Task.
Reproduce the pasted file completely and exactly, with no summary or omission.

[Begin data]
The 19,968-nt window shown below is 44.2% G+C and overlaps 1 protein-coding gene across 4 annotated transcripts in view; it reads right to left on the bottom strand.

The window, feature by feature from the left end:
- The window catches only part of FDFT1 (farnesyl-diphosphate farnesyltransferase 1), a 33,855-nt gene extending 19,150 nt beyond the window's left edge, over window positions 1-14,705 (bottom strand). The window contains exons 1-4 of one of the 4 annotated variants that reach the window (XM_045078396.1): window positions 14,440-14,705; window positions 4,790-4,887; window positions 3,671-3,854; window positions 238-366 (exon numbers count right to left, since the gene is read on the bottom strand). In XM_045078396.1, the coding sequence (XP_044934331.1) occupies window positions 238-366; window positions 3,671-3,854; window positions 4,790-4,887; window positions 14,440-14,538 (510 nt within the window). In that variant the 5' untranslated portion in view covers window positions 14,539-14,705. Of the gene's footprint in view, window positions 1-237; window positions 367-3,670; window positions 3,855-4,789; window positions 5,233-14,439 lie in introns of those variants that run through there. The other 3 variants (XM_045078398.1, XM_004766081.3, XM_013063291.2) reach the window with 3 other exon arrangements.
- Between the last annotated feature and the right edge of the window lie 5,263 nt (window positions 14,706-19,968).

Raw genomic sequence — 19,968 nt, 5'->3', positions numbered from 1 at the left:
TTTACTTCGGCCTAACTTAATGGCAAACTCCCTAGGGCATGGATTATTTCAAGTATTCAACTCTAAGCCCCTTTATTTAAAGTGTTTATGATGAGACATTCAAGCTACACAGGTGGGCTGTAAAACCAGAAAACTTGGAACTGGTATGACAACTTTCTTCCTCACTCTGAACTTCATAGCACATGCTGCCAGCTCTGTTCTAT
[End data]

The 19,968-nt window shown below is 44.2% G+C and overlaps 1 protein-coding gene across 4 annotated transcripts in view; it reads right to left on the bottom strand.

The window, feature by feature from the left end:
- The window catches only part of FDFT1 (farnesyl-diphosphate farnesyltransferase 1), a 33,855-nt gene extending 19,150 nt beyond the window's left edge, over window positions 1-14,705 (bottom strand). The window contains exons 1-4 of one of the 4 annotated variants that reach the window (XM_045078396.1): window positions 14,440-14,705; window positions 4,790-4,887; window positions 3,671-3,854; window positions 238-366 (exon numbers count right to left, since the gene is read on the bottom strand). In XM_045078396.1, the coding sequence (XP_044934331.1) occupies window positions 238-366; window positions 3,671-3,854; window positions 4,790-4,887; window positions 14,440-14,538 (510 nt within the window). In that variant the 5' untranslated portion in view covers window positions 14,539-14,705. Of the gene's footprint in view, window positions 1-237; window positions 367-3,670; window positions 3,855-4,789; window positions 5,233-14,439 lie in introns of those variants that run through there. The other 3 variants (XM_045078398.1, XM_004766081.3, XM_013063291.2) reach the window with 3 other exon arrangements.
- Between the last annotated feature and the right edge of the window lie 5,263 nt (window positions 14,706-19,968).

Raw genomic sequence — 19,968 nt, 5'->3', positions numbered from 1 at the left:
TTTACTTCGGCCTAACTTAATGGCAAACTCCCTAGGGCATGGATTATTTCAAGTATTCAACTCTAAGCCCCTTTATTTAAAGTGTTTATGATGAGACATTCAAGCTACACAGGTGGGCTGTAAAACCAGAAAACTTGGAACTGGTATGACAACTTTCTTCCTCACTCTGAACTTCATAGCACATGCTGCCAGCTCTGTTCTAT